Monday, 16 June 2008

Sparks @ Shepherds Bush Empire

The venue is packed and expectant. Tonight represents the culmination of a project that is so unlikely, so grandiose, that to my knowledge it has never been attempted before, and it will almost certainly never be repeated.

Over the course of the last month Russell and Ron Mael, better known as Sparks, have been playing all twenty one of their albums, in order, and in their entirety. With a few relevant B sides thrown in for good measure. It is a wonderful act of folly, and yet, it has struck a chord with a surprising number of people. Apart from a few years in the early Seventies and again in the early Eighties, much the Maels work has been under the radar of popular perception. But they have remained in the collective unconscious and since they re-emerged with the first of their concept shows a few years ago, they have been welcomed back like lost relatives not seen since childhood.

Tonight is the live premiere of “Exotic Creatures of the Deep”, an album which sits comfortably alongside their recent work, which retain the witty wordplay of their early hits but which experiment with deceptively simple song structures and repetition.

The stage is dominated by picture frames, one of which doubles as a screen against which the brothers can interact.

From the off it is plain to see that Russ and Ron are enjoying themselves hugely, and if they are tired after their marathon achievement, there is no sign of it. Russell bounds from one side of the stage to the other during opener “Good Morning” and Ron is soon up smiling and dancing during “I Can’t Believe You Fell for All the Crap in This Song”.

Alongside animations of a monkey playing a piano during “Let The Monkey Drive” we also get a troop of dancers during “She Made Me Pregnant”. It’s fantastic entertainment.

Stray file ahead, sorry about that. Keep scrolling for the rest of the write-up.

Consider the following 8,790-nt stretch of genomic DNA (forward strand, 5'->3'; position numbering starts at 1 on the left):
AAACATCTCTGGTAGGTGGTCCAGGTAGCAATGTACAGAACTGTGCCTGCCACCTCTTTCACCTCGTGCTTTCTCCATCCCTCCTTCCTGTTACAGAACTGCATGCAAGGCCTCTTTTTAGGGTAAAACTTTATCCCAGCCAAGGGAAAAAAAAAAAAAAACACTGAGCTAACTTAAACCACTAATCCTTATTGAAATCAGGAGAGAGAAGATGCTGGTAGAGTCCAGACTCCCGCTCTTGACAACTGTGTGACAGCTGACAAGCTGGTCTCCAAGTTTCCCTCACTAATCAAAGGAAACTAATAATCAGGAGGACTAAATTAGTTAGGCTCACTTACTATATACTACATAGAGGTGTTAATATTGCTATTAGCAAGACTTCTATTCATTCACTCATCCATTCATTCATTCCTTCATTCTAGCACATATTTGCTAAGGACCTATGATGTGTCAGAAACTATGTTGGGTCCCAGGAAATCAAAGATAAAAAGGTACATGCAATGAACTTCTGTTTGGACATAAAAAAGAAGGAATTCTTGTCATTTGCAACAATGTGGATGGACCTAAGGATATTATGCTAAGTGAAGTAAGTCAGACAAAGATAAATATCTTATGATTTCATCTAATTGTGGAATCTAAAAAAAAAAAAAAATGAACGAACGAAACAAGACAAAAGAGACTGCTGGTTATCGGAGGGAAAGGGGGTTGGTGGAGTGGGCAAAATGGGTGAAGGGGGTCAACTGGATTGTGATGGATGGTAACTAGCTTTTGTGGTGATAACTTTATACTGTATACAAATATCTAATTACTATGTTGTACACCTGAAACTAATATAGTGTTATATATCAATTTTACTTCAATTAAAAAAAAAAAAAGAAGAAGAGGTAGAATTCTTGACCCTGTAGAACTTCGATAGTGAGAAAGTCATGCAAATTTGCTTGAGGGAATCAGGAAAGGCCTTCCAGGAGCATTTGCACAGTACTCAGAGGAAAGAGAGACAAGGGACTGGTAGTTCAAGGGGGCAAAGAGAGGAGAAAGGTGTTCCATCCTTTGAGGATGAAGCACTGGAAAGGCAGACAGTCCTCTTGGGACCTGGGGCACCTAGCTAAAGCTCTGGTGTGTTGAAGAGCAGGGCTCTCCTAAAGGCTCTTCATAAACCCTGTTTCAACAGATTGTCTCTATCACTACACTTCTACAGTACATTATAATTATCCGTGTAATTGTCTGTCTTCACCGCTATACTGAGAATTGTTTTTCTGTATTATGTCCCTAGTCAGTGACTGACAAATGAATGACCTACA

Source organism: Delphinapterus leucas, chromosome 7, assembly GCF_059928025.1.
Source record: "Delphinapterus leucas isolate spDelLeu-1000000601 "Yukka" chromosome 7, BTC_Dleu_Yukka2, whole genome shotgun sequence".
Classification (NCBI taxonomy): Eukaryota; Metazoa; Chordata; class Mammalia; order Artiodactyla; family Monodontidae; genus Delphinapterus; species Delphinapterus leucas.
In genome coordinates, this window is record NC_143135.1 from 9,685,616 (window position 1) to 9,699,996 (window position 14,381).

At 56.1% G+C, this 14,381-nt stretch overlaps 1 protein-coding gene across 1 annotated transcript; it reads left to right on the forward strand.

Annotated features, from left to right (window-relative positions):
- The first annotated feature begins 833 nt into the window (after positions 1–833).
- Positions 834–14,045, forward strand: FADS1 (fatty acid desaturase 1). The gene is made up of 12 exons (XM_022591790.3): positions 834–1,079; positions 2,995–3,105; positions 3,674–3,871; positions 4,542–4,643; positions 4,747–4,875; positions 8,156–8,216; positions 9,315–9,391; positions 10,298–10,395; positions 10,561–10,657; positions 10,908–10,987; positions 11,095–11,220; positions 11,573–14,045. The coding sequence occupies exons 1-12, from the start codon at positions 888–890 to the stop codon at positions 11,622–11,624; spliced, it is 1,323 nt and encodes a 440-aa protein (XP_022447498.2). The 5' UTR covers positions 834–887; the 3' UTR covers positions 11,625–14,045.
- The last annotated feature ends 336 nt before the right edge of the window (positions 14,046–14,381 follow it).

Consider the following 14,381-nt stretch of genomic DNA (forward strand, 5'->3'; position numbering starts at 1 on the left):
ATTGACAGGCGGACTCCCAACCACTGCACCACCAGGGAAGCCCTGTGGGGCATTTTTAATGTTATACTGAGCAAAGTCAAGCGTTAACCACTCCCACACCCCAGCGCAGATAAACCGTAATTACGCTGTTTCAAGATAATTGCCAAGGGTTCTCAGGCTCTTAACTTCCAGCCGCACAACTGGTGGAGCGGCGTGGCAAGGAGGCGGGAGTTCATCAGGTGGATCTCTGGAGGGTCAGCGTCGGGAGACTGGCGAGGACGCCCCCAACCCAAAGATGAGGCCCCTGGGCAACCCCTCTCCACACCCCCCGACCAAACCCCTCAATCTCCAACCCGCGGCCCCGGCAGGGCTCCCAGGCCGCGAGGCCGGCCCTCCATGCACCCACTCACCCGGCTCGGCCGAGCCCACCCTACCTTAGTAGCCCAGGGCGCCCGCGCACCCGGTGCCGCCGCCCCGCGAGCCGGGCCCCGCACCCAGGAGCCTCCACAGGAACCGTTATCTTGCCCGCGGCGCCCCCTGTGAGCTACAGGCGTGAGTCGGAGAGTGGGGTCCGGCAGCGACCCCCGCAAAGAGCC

As this is an album played in full, there are some songs that are less effective than others – “The Director Never Yelled Cut” seems as though it is not a song that will find its way into their live canon very often. Final song ‘Likeable’ doesn’t really live up to its title either. These are mere niggles though, and songs which on record had not previously stood out for me now make perfect sense. I particularly like “Lighten Up Morrissey” which name checks the man, who by putting Sparks on at his Meltdown festival around five years ago, helped to revive the fortunes of the band.

The second set of the evening comprises fan favourites, obscure material and songs that the brothers like themselves. Not being an über-fan, I am not as familiar with this part of the show, but I am reliably informed that ‘Big Boy’ and ‘Changes’ are things that no one had ever thought would see the light of day. Most pleasing for me is a gargantuan version of “Dick Around” and the encore, which is “This Town Ain’t Big Enough For The Both Of Us”, the song that originally propelled them to fame.

The evening and the twenty-one album project comes to an end in triumph and a lengthy ovation. The Maels are visibly moved by their reception.

Sparks are one of the wonders of the modern musical world. We will miss them when they are gone.

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